Do the heaven and earth then contain Thee, since Thou fillest them or dost Thou fill them and yet overflow, since they do not contain Thee And whither, when the heaven and the earth are filled, pourest Thou forth the remainder of Thyself or hast Thou no need that aught contain Thee, who containest all things, since what Thou fillest Thou fillest by containing it for the vessels which Thou fillest uphold Thee not, since, though they were broken, Thou wert not poured out. And when Thou art poured out on us, Thou art not cast down, but Thou upliftest us; Thou art not dissipated, but Thou gatherest us. But Thou who fillest all things, fillest Thou them with Thy whole self or, since all things cannot contain Thee wholly, do they contain part of Thee and all at once the same part or each its own part, the greater more, the smaller less And is, then one part of Thee greater, another less or, art Thou wholly every where, while nothing contains Thee wholly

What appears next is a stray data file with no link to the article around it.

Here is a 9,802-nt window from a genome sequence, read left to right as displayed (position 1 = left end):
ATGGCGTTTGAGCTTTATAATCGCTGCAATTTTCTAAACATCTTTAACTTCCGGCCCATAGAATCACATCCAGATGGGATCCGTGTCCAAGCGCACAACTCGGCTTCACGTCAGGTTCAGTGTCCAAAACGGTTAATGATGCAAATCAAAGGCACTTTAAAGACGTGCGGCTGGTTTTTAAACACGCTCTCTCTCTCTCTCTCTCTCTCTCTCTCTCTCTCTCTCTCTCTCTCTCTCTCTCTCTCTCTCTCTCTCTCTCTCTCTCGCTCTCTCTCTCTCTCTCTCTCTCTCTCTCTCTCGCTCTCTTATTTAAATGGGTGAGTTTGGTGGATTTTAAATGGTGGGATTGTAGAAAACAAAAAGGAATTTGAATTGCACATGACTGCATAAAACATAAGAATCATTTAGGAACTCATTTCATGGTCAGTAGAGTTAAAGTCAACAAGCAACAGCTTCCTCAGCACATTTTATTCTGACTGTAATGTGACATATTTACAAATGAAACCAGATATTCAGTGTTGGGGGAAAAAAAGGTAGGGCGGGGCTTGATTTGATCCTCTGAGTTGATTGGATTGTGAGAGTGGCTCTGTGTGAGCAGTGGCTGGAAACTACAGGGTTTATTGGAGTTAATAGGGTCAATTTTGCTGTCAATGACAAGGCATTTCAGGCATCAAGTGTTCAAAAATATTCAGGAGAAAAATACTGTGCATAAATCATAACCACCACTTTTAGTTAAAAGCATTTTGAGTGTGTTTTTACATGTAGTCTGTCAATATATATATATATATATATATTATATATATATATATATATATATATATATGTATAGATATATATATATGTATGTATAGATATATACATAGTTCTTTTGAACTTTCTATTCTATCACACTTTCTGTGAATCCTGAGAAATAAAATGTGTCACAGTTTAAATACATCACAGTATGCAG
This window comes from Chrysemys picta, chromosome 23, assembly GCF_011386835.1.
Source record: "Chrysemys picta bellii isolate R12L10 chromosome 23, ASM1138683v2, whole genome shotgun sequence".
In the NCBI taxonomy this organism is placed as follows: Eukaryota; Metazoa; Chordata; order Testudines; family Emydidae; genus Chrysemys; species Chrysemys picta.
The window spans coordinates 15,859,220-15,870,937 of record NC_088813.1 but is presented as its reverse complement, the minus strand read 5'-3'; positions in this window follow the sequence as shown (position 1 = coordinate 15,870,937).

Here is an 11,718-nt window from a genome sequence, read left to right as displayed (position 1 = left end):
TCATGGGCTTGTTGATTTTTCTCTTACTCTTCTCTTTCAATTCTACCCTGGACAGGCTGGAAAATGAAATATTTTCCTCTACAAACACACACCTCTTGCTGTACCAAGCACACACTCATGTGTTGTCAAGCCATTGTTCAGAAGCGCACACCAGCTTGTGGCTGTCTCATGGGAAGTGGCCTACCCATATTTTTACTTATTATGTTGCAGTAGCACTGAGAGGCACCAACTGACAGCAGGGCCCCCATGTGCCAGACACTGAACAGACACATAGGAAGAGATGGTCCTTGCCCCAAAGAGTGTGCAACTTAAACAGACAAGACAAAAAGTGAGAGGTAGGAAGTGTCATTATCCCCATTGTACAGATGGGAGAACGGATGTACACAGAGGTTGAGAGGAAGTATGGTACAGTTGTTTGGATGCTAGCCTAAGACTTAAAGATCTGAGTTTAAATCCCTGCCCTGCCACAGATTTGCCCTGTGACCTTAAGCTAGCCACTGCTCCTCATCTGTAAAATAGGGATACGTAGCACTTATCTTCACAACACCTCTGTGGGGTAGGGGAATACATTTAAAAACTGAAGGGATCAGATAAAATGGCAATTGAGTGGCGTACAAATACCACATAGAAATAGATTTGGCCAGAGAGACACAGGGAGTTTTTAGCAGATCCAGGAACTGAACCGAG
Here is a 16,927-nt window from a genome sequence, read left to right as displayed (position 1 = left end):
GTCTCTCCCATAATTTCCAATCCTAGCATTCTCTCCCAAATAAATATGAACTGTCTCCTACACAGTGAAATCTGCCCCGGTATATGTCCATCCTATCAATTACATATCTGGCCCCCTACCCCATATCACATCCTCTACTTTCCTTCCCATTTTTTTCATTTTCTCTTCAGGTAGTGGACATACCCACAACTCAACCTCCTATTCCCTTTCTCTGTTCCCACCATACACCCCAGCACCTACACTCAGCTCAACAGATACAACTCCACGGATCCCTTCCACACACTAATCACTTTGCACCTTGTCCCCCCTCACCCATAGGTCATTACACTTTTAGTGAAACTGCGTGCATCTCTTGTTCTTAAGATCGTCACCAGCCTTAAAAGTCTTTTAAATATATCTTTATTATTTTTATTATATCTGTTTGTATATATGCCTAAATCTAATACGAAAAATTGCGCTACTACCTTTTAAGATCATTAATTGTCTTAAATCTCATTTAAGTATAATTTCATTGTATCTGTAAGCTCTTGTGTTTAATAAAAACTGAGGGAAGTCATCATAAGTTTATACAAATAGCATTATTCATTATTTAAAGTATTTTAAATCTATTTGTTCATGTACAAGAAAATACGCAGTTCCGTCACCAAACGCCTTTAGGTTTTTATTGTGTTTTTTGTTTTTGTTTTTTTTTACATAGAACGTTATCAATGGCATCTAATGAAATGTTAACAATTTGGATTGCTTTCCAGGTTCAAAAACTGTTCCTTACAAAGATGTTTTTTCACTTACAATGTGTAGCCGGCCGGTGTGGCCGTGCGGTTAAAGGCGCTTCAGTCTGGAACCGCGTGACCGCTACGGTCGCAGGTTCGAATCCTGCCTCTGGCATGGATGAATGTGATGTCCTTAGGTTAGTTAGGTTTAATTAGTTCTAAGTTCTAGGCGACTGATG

Yet suffer me to speak unto Thy mercy, me, dust and ashes. Yet suffer me to speak, since I speak to Thy mercy, and not to scornful man. Thou too, perhaps, despisest me, yet wilt Thou return and have compassion upon me. For what would I say, O Lord my God, but that I know not whence I came into this dying life (shall I call it) or living death. Then immediately did the comforts of Thy compassion take me up, as I heard (for I remember it not) from the parents of my flesh, out of whose substance Thou didst sometime fashion me. Thus there received me the comforts of woman's milk. For neither my mother nor my nurses stored their own breasts for me; but Thou didst bestow the food of my infancy through them, according to Thine ordinance, whereby Thou distributest Thy riches through the hidden springs of all things. Thou also gavest me to desire no more than Thou gavest; and to my nurses willingly to give me what Thou gavest them. For they, with a heaven-taught affection, willingly gave me what they abounded with from Thee. For this my good from them, was good for them. Nor, indeed, from them was it, but through them; for from Thee, O God, are all good things, and from my God is all my health. This I since learned, Thou, through these Thy gifts, within me and without, proclaiming Thyself unto me. For then I knew but to suck; to repose in what pleased, and cry at what offended my flesh; nothing more.